Snow shuts schools and welfare services
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A big freezer: Eli Heinman and Adam Brunt with a giant snowman built for charity outside the Meat Mart kosher store in Manchester
Heavy snow in the north on Tuesday threw Jewish school and welfare services into chaos. And there were problems for London communal organisations as the snow reached the capital on Wednesday.
In Manchester, there was no school for the Manchester King David’s 1,400 infant, junior and high school pupils. Snow was 12 inches deep in the playgrounds on Tuesday morning and infant school governors’ chair Simon Rosenthal said some staff had walked four miles to the Crumpsall premises, having been unable to travel by car or tram. “It’s just impossible,” he said.
The Broughton Jewish and Prestwich strictly Orthodox primaries also gave snow days to around 900 children. The North Cheshire Primary in south Manchester used local radio stations to warn parents of its 260 pupils about its closure. Deputy head Karen Morris said the company which runs its bus service from Altrincham had refused to operate in the conditions.
Home-based welfare provision had been severely affected, with the Federation of Jewish Services’ Shelley Lewis reporting “a crisis service. Only eight of our 48 staff have managed to get in. We’re calling clients and taking shopping lists because they can’t get out.”
The Nicky Alliance Day Centre closed its doors and the Manchester Jewish Soup Kitchen, which normally sends out 80 meals-on-wheels, cancelled deliveries, having warned clients to keep extra supplies in their homes.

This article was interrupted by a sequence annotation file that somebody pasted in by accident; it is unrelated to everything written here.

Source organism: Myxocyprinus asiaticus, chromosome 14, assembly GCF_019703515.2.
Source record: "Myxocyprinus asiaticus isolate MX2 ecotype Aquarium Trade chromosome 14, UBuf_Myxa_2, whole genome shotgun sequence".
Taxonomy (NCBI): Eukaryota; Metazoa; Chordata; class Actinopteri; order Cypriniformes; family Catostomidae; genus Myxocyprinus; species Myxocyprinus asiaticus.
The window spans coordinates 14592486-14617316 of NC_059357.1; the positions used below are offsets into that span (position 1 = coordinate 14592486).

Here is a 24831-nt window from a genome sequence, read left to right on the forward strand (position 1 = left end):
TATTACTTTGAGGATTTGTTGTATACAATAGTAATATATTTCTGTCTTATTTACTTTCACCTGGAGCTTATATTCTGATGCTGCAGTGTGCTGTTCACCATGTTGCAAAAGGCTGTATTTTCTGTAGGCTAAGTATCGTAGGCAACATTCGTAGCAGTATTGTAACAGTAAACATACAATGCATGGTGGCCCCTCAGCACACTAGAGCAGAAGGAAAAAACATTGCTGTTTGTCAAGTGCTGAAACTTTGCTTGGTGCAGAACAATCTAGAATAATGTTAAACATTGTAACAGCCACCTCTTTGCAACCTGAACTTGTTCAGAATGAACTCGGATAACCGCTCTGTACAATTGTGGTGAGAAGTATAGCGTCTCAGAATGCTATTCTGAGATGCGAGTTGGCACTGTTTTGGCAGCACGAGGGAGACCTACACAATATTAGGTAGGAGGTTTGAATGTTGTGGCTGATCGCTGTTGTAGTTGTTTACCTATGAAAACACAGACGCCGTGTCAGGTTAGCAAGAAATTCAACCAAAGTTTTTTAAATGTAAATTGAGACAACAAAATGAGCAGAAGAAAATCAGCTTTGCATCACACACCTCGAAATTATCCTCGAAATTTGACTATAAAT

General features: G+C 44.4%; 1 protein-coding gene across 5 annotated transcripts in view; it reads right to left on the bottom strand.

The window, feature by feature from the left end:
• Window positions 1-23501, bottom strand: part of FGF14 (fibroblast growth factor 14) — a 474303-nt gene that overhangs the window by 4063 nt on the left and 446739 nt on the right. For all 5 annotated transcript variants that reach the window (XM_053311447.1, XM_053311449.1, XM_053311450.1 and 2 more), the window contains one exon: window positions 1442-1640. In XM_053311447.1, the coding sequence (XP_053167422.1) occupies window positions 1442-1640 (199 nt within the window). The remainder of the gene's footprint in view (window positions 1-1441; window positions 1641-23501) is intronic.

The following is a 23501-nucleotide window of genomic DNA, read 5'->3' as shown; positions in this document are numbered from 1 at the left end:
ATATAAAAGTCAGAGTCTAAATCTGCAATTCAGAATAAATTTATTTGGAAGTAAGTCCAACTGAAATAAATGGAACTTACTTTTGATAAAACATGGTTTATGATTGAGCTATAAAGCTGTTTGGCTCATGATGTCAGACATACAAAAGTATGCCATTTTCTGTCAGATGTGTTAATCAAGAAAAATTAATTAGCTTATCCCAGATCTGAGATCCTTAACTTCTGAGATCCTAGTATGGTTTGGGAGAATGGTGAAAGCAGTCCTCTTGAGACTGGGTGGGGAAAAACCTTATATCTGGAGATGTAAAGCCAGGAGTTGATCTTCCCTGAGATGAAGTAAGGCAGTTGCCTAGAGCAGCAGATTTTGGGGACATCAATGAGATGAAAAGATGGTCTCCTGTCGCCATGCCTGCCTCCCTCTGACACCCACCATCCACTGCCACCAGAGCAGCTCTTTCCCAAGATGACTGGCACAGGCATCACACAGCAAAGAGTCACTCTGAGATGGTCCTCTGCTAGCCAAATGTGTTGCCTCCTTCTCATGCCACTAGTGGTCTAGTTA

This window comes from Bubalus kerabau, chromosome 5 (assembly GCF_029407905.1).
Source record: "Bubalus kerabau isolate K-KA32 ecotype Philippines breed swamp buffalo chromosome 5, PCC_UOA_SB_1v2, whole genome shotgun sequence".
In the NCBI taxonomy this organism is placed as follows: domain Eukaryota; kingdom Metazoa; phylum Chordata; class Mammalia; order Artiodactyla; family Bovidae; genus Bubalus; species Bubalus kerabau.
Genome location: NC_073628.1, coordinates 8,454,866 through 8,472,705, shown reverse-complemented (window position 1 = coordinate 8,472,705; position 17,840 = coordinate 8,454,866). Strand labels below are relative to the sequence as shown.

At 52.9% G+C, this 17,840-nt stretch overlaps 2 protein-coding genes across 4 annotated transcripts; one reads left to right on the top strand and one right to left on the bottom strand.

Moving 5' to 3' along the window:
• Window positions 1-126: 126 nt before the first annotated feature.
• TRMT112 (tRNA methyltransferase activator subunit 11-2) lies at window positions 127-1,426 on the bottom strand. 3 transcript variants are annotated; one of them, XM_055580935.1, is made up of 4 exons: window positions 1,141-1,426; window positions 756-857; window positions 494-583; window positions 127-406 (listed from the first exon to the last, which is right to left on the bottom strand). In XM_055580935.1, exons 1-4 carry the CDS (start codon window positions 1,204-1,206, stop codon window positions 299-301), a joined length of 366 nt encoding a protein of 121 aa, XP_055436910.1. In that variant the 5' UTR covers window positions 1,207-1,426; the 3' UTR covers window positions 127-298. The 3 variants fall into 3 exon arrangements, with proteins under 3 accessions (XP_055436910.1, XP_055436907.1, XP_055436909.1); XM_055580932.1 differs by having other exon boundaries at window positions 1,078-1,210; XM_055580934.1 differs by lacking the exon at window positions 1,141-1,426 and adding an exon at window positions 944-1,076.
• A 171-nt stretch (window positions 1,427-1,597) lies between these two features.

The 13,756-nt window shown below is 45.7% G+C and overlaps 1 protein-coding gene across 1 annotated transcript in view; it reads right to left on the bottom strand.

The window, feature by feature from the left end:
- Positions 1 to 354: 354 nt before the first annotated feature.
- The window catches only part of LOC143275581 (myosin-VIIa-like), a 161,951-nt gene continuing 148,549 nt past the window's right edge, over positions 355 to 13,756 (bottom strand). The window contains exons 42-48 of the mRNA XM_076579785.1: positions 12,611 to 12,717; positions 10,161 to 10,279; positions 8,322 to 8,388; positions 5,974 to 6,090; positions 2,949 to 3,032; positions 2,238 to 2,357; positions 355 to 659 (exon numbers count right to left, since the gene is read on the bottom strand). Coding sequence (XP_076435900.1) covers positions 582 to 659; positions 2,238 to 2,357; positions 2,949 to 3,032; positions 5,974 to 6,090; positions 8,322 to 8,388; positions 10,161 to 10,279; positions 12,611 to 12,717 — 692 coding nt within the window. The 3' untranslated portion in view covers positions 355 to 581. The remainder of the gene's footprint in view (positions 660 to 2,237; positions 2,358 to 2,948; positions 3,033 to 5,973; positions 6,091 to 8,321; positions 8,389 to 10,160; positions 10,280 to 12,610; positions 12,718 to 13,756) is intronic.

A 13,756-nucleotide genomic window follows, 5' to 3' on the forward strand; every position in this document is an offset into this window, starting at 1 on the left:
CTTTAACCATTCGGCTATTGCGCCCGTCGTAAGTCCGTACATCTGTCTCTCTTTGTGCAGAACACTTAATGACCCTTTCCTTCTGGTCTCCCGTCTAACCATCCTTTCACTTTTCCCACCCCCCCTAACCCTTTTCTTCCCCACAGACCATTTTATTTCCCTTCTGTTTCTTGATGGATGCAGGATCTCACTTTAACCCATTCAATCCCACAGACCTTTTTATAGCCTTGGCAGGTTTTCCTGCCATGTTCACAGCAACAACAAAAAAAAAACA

It was a similar situation in Leeds where treacherous conditions on the roads around the Brodetsky Primary School kept all but 50 of its 300 pupils away. And those who made it were not there for long. Deputy head Anne Coren said sliding cars and worsening conditions meant “we’re just trying to get our pupils home safely”.
Leeds Jewish Care Services reported huge disruption. Carer manager Alison Wilcock said 50 carers were trying to reach clients on foot. “They’re really risking life and limb in the compacted ice to get to all urgent cases. We’ve cancelled all non-urgent tasks.” In Liverpool, the 1,000-pupil King David schools were shut on Wednesday.
Most London area schools were closed on Wednesday. An exeception was JFS in Kenton, where most pupils made it in. But with no let-up in the weather, they were sent home at lunchtime. Hasmonean students due to sit a French A-level were informed that their exam would be rescheduled.
Elsewhere, volunteers at Bikur Cholim D’Satmar, providing welfare assistance to the strictly Orthodox community in Stamford Hill, worked well into the early hours trying to organise extra carers for disabled children whose schools were closed.
Bikur’s Chava Weiss added: “Even though we found it very difficult to find drivers, we also still managed to send 90 hot meals out and the drivers sat with the people while they ate to make sure they were all right.”
Jewish Care reported that its residential homes and home care service were fully operational. Director of care services Neil Taylor said: “The majority of our day centres are open and where clients are unable to make it in safely, our staff will be staying in contact with them to make sure that they are safe, warm and well provided for.”